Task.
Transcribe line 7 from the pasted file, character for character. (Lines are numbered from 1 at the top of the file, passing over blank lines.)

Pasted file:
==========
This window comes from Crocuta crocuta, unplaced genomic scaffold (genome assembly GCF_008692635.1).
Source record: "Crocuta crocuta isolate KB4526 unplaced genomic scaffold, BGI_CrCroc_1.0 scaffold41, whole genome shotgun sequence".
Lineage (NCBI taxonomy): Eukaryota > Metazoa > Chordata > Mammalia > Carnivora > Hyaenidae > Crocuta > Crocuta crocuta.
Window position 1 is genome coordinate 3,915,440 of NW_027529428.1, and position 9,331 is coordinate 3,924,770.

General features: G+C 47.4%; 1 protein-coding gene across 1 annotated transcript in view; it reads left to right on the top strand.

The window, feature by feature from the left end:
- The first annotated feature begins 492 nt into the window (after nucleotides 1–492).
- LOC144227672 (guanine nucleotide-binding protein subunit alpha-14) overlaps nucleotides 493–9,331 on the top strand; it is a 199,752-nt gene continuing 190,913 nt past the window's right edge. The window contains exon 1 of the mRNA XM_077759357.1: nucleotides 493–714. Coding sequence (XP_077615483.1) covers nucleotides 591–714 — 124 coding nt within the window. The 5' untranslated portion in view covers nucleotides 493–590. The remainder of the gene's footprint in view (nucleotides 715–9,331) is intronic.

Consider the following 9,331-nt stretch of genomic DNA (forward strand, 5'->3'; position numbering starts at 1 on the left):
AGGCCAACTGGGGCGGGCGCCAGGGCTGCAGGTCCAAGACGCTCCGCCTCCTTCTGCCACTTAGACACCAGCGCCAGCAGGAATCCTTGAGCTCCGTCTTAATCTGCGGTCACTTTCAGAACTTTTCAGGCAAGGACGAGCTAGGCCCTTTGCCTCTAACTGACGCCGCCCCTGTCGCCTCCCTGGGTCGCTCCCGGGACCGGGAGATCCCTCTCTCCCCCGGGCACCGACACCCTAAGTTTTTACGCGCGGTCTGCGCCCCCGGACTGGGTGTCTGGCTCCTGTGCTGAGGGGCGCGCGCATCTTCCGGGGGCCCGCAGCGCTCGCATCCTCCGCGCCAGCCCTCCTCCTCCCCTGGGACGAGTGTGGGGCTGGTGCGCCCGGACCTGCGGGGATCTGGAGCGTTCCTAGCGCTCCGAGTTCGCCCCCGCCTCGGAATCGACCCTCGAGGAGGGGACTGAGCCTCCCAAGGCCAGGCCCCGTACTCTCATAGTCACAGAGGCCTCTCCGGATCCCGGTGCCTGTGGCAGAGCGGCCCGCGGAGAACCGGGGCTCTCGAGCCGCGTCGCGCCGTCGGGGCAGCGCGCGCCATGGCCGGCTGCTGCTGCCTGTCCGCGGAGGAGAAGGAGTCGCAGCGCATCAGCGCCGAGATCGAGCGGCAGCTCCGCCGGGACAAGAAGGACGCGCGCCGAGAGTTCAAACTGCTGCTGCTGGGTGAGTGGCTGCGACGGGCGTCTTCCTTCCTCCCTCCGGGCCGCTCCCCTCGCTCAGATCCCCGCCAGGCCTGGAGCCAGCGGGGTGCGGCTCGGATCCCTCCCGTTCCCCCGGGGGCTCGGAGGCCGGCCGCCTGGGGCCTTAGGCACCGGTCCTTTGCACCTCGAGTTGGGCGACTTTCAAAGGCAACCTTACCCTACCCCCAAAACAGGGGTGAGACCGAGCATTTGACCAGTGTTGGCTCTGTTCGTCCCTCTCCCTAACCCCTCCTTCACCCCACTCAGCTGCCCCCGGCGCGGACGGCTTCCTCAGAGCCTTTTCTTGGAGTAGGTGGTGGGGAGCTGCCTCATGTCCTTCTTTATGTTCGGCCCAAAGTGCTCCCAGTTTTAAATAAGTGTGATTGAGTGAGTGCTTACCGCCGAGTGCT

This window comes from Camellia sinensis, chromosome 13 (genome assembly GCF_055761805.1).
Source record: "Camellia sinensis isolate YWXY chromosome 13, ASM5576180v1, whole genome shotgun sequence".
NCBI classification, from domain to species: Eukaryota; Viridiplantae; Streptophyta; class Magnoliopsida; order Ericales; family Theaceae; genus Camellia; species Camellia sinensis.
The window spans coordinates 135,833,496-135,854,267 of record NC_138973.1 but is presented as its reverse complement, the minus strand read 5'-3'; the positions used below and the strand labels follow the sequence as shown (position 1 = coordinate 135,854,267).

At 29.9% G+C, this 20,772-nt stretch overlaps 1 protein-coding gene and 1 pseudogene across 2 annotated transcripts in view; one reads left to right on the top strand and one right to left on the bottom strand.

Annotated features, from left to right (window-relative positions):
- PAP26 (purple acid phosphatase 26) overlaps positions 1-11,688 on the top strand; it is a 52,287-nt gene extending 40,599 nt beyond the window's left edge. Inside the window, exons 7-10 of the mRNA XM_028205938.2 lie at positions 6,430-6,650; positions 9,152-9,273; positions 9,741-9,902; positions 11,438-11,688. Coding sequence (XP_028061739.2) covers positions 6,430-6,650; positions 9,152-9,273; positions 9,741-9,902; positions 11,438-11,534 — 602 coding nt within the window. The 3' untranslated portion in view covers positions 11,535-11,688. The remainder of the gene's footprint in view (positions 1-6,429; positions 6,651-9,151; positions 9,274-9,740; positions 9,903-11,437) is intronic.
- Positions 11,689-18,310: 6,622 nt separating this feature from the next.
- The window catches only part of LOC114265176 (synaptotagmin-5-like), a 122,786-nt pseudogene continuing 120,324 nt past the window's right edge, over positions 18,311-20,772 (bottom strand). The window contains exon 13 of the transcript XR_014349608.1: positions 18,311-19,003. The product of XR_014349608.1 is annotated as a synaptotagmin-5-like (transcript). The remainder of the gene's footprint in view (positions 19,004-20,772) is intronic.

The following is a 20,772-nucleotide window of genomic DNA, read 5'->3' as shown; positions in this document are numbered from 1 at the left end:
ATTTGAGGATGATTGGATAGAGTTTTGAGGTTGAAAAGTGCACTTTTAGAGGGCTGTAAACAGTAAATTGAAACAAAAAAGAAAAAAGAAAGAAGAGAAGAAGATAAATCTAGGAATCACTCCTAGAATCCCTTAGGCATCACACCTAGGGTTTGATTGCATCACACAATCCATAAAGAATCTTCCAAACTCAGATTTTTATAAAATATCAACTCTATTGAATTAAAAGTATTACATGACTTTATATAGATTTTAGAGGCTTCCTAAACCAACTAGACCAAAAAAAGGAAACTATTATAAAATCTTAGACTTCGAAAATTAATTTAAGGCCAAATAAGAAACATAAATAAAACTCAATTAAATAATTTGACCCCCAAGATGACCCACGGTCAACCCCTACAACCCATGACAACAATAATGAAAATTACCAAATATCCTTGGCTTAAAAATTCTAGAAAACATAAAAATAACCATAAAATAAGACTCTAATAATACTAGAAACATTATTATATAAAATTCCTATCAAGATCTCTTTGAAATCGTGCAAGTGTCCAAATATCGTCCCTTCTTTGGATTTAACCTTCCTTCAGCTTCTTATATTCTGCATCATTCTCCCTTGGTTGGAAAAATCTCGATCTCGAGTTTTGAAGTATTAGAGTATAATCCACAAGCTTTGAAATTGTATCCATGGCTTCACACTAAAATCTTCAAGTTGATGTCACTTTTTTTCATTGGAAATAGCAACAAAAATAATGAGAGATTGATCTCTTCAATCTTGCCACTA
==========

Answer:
- The first annotated feature begins 492 nt into the window (after nucleotides 1–492).